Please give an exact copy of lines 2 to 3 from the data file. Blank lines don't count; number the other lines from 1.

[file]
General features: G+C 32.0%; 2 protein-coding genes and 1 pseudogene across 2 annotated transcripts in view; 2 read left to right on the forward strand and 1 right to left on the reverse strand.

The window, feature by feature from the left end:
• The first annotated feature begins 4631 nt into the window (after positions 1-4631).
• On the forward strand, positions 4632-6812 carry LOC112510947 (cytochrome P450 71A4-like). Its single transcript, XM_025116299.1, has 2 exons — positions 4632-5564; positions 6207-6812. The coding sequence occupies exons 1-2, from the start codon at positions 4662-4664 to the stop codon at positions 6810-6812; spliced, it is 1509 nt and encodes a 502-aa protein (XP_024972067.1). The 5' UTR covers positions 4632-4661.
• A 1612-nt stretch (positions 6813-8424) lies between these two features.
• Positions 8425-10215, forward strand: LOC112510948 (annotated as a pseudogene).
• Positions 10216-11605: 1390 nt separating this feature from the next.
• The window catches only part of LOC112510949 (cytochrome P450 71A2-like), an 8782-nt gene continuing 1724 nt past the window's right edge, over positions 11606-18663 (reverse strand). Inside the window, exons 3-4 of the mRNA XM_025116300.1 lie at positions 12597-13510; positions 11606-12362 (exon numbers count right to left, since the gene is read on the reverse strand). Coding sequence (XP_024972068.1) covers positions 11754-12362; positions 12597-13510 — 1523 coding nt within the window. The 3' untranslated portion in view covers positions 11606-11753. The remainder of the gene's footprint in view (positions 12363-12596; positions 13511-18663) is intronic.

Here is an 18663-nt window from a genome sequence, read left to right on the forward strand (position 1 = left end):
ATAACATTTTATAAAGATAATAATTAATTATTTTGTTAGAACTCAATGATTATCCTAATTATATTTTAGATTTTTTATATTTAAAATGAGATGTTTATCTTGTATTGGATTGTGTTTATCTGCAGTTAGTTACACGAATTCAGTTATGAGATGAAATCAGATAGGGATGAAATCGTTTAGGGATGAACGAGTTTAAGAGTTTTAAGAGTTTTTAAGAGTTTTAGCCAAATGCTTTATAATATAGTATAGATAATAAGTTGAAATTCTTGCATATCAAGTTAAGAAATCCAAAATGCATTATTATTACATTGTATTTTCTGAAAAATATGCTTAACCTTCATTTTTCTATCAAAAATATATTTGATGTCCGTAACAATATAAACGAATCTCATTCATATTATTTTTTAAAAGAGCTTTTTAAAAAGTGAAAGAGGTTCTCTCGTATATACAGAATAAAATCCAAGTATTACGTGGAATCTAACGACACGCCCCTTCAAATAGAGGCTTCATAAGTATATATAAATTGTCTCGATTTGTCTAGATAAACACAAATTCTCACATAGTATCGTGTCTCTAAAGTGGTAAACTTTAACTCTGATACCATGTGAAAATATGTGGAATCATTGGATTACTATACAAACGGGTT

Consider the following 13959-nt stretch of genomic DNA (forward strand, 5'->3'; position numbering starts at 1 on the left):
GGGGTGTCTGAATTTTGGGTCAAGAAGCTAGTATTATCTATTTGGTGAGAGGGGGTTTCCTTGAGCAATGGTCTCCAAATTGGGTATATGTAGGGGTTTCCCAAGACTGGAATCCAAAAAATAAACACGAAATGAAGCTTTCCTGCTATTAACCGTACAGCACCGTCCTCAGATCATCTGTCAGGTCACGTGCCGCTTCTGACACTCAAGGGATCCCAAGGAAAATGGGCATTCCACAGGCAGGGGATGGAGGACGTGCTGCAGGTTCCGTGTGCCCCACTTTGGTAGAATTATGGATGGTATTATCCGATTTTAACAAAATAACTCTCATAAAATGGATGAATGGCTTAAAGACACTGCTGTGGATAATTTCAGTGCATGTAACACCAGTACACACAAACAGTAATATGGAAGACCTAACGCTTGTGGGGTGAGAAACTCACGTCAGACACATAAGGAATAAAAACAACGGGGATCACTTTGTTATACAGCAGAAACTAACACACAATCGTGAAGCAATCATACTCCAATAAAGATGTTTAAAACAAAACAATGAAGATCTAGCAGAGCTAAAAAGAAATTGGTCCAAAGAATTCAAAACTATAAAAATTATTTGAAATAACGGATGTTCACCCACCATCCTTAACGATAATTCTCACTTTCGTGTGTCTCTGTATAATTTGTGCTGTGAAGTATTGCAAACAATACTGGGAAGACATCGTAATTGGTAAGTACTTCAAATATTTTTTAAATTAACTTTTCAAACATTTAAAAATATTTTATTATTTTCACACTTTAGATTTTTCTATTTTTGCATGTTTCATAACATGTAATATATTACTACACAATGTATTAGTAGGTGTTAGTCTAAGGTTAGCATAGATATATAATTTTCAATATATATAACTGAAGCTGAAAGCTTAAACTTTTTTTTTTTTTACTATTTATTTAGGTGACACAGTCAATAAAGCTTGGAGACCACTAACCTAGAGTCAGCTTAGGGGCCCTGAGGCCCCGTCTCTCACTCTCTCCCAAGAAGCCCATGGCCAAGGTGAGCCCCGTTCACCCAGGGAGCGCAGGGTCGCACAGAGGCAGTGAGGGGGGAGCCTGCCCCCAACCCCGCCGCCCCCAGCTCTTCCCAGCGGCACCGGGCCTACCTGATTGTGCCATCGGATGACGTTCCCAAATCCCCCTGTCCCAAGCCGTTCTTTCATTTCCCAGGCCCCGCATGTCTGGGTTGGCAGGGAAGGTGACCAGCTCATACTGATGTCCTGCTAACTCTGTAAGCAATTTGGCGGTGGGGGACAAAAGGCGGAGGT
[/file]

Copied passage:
The window, feature by feature from the left end:
• The first annotated feature begins 4631 nt into the window (after positions 1-4631).